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# Assignment 1 Calculate Gross Income and Taxes for a Salesperson

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## Description

Assignment 1 Calculate Gross Income and Taxes for a Salesperson

Problem statement
Calculating gross income and taxes is common practice. Suppose you are tasked to write a C++
program that calculates and displays the gross income, taxes that must be paid by a car salesperson, if
any, and the remaining income. To keep it simple, let’s assume the car salesperson is only responsible
for selling one specific car model. The program should prompt the user for the following:
• monthly salary
• number of months worked in a year
• cost of a car
• number of cars sold
• number of misconducts observed
• in which tax year
• in which state
Step I – Calculate Gross Income
The gross income is calculated as follows:
Gross income = Annual salary + 2% of the profit – Deduction
Where:
– Annual salary = monthly salary * number of months worked in a year
– Profit = number of cars sold * (average selling price of a car (randomly generate a number that
is 5% – 10% above the cost) – cost of a car) (Hint: use rand() function)
– Deduction =
o \$0 if number of misconducts observed is 0
o 100 * (2
𝑛𝑢𝑚𝑏𝑒𝑟 𝑜𝑓 𝑚𝑖𝑠𝑐𝑜𝑛𝑑𝑢𝑐𝑡𝑠 𝑜𝑏𝑠𝑒𝑟𝑣𝑒𝑑−1
) otherwise (Hint: use pow() function)
▪ The amount of deduction gets doubled as the number of misconducts observed
increases. For example, 1 misconduct == \$100, 2 misconducts == \$200, 3
misconducts == \$400, and so on.
For example, suppose the monthly salary of my salesperson is \$5,000, working 10 months in a year. In
the past year, the cost of a car is \$36,000, and 30 cars sold. The salesperson has been observed 4
misconducts. The average selling price of a car, generated randomly, is \$38,000.
Then, the gross income = 5000 * 10 + 2% * ((38000 – 36000) * 30) – 100 * 𝟐
𝟒−𝟏
= 50400.
Step II – Calculate Taxes
Taxes of the car salesperson is calculated based on the following rules:
– Tax Year 2017:
• State A:
o You’ll pay 6% of your income
• State B:
o For income below \$2000, you’ll pay \$0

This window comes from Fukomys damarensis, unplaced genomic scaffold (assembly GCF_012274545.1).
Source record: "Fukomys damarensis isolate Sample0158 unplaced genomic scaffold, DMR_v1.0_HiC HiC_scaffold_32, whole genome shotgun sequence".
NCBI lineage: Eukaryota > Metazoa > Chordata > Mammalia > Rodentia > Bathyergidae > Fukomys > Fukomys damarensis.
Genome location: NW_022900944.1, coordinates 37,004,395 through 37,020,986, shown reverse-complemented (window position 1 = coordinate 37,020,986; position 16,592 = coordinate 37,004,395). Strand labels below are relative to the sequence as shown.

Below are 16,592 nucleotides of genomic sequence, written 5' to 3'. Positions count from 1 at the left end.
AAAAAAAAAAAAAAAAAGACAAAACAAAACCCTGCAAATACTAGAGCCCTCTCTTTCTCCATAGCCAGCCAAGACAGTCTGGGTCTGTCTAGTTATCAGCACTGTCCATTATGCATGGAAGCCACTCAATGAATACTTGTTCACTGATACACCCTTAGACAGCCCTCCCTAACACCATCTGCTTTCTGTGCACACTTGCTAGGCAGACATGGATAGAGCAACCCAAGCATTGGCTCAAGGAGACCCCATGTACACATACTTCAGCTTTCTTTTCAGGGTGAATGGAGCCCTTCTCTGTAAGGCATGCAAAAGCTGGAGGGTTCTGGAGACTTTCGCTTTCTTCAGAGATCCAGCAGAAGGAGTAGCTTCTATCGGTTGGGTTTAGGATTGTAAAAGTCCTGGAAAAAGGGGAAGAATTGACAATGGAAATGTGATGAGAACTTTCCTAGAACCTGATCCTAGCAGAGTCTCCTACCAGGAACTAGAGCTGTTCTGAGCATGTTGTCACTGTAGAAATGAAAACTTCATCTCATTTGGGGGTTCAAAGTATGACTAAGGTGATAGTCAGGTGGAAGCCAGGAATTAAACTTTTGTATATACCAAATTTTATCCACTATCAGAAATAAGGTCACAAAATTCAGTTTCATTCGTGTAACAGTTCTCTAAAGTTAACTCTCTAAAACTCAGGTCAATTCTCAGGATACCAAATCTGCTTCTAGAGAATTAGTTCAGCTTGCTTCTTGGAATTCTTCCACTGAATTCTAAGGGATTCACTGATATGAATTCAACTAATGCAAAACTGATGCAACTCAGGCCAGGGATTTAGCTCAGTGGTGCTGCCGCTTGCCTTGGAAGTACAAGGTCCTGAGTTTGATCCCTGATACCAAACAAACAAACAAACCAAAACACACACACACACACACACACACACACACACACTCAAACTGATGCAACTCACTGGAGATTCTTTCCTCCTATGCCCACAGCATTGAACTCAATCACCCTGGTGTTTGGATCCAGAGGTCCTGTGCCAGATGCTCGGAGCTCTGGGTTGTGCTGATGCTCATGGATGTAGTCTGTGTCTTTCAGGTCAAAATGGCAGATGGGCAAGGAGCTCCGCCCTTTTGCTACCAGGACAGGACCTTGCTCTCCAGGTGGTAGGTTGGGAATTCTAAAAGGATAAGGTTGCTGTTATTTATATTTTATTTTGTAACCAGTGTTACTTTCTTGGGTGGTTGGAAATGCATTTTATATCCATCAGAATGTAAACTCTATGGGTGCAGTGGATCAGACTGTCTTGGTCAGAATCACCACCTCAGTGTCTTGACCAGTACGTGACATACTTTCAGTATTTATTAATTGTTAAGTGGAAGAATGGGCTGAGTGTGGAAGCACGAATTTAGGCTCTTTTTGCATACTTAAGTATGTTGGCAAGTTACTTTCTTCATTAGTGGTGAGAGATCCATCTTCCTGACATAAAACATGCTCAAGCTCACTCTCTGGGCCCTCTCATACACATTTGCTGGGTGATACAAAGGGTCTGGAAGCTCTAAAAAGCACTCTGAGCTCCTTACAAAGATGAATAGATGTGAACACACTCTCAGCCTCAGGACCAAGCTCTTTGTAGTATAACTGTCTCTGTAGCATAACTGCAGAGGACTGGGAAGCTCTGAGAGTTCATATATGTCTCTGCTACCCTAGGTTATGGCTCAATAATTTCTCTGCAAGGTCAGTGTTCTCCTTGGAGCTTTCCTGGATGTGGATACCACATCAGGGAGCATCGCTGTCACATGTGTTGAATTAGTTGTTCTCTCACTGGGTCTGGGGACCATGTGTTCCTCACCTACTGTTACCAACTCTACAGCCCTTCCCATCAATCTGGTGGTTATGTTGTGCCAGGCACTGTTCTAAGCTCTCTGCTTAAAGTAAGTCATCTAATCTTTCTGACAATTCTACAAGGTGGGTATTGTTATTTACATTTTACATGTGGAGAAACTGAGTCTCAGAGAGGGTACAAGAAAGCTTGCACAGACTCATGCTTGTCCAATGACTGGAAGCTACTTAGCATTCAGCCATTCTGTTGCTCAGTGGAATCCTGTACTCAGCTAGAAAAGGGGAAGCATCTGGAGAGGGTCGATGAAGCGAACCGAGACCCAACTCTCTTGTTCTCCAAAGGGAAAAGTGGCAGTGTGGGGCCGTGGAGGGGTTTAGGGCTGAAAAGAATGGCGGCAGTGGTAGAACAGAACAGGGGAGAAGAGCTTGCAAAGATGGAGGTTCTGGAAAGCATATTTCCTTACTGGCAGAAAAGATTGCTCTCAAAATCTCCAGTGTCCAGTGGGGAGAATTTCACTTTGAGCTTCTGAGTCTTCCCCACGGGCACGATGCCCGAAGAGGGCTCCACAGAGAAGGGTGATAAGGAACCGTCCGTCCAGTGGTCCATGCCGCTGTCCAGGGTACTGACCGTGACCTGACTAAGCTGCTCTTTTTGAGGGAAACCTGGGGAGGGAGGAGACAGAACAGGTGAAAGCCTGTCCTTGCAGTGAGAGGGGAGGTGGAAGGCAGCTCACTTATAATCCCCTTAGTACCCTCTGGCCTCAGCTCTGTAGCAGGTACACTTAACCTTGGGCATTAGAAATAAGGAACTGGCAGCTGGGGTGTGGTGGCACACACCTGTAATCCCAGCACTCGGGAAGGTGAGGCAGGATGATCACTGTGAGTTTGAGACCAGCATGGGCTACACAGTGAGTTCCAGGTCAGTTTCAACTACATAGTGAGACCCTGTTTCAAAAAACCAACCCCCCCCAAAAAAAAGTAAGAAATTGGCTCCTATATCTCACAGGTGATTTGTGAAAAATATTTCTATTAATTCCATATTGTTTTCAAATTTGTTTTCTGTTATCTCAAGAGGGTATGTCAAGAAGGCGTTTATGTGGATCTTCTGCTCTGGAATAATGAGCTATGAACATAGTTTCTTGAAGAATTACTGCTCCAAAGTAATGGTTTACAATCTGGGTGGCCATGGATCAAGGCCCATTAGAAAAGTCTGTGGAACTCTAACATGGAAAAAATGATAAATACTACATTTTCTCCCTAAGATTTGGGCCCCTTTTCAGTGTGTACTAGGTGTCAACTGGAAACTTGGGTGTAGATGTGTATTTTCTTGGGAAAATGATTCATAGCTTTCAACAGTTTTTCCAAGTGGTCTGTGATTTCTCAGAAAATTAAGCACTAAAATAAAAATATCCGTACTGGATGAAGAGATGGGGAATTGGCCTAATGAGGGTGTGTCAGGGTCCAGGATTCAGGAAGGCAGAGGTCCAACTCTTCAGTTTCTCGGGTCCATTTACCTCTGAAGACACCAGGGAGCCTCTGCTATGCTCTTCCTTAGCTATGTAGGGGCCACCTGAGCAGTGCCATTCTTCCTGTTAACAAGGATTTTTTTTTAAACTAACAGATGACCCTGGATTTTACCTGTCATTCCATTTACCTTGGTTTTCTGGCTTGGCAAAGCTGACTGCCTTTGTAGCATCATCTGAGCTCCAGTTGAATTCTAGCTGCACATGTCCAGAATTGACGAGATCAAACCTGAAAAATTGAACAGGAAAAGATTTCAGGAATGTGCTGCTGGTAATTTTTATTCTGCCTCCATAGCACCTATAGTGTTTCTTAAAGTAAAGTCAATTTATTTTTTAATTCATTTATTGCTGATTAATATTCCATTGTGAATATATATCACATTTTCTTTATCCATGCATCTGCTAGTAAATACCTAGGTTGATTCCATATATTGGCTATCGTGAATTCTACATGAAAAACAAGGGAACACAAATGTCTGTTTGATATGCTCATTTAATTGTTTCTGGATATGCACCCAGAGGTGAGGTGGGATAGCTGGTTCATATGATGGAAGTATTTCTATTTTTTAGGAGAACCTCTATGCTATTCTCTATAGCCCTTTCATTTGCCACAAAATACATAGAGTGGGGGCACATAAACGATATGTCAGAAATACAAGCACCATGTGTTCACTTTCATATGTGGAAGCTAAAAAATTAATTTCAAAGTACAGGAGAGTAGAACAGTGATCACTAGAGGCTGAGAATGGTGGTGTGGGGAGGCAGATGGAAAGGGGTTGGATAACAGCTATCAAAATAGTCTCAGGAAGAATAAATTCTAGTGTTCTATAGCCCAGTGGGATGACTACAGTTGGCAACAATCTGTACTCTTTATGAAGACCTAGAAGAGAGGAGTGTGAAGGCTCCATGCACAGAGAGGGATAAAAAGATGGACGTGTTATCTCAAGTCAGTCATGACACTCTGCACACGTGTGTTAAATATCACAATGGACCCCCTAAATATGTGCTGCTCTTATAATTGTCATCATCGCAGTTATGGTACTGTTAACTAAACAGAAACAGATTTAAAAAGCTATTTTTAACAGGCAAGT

o For income between \$2000 and \$10,000, you’ll pay \$100
o For income over \$10,000, you’ll pay 10%, plus \$100
• State C:
o For income between \$0 and \$3,500, you’ll pay 5%
o For income between \$3,500 and \$9,000, you’ll pay 7%, plus \$175
o For income between \$9,000 and \$125,000, you’ll pay 9%, plus \$560
o For income over \$125,000, you’ll pay 9.9%, plus \$11,000
– Tax Year 2018:
• State A:
o You’ll pay 8% of your income
• State B:
o For income below \$2500, you’ll pay \$0
o For income between \$2500 and \$10,000, you’ll pay \$115
o For income over \$10,000, you’ll pay 10.5%, plus \$115
• State C:
o For income between \$0 and \$3,450, you’ll pay 5%
o For income between \$3,450 and \$8,700, you’ll pay 7%, plus \$172.5
o For income between \$8,700 and \$125,000, you’ll pay 9%, plus \$540
o For income over \$125,000, you’ll pay 9.9%, plus \$11,007
For example, suppose it is tax year 2017 and the car salesperson is from State C, the gross income is
\$50,400, then the tax he/she needs to pay is (50400 – 9000) * 9% + 560 = 4286.
Example run:
Enter number of months you worked in the past year: 10
Enter the cost of the car: 36000
Enter number of cars you’ve sold in the past year: 30
Enter number of misconducts observed in the past year: 4
Which tax year are you in, enter 1 for 2017, 2 for 2018: 1
Which state are you in, enter A, B, or C: C
The average selling price, generated randomly, is \$38000, you will earn 2% of the profit, which is
\$1200.
The gross income is: \$50400
The tax you need to pay is: \$4286
Remaining: \$46114
Note:
There’s no error handling needed in program code part, meaning that you can assume all inputs are
good. However, you do need to think about this in design level. For example, what if the user entered 13
for number of months worked in a year? What if the user entered 3.6 for number of cars sold?
Design Document – Due Sunday 1/10/2021, 11:59pm on Canvas
Refer to the Example Design Document – Example_Design_Doc.pdf
Guiding questions:
Understanding the Problem/Problem Analysis:
• What are the user inputs, program outputs, etc.?
• What assumptions are you making?
Program Design:
• What does the overall big picture of this program look like? (Flowchart or pseudocode)
o What data do you need to create, when you read input from the user?
o How to name your variables?
o What are the decisions that need to be made in this program?
Based on your answers above, list the specific steps or provide a flowchart of what is needed
to create. Be very explicit!!!
Program Testing:
Create a test plan with the test cases (bad, good, and edge cases). What do you hope to be the
expected results?
• What are the good, bad, and edge cases for ALL input in the program? Make sure to
provide enough of each and for all different inputs you get from the user.
Electronically submit your Design Doc (.pdf file!!!) by the design due date, on Canvas.
Program Code – Due Sunday, 1/17/2021, 11:59pm on TEACH
Implementation Requirements:
• Must produce a working program that follows each rule stated above
• You must use rand() function when calculating profit
• You must use pow() function when calculating deduction
• Your user interface must provide clear instructions for the user and information about the data
being presented
• No global variables allowed (those declared outside of many or any other function, global
constants are allowed).
proper indentation/spacing and other comments! Below is an example header to include. Make sure
you review the style guidelines for this class, and begin trying to follow them, i.e. don’t align everything
on the left or put everything on one line!
/*******************************************************************
** Program: assignment1.cpp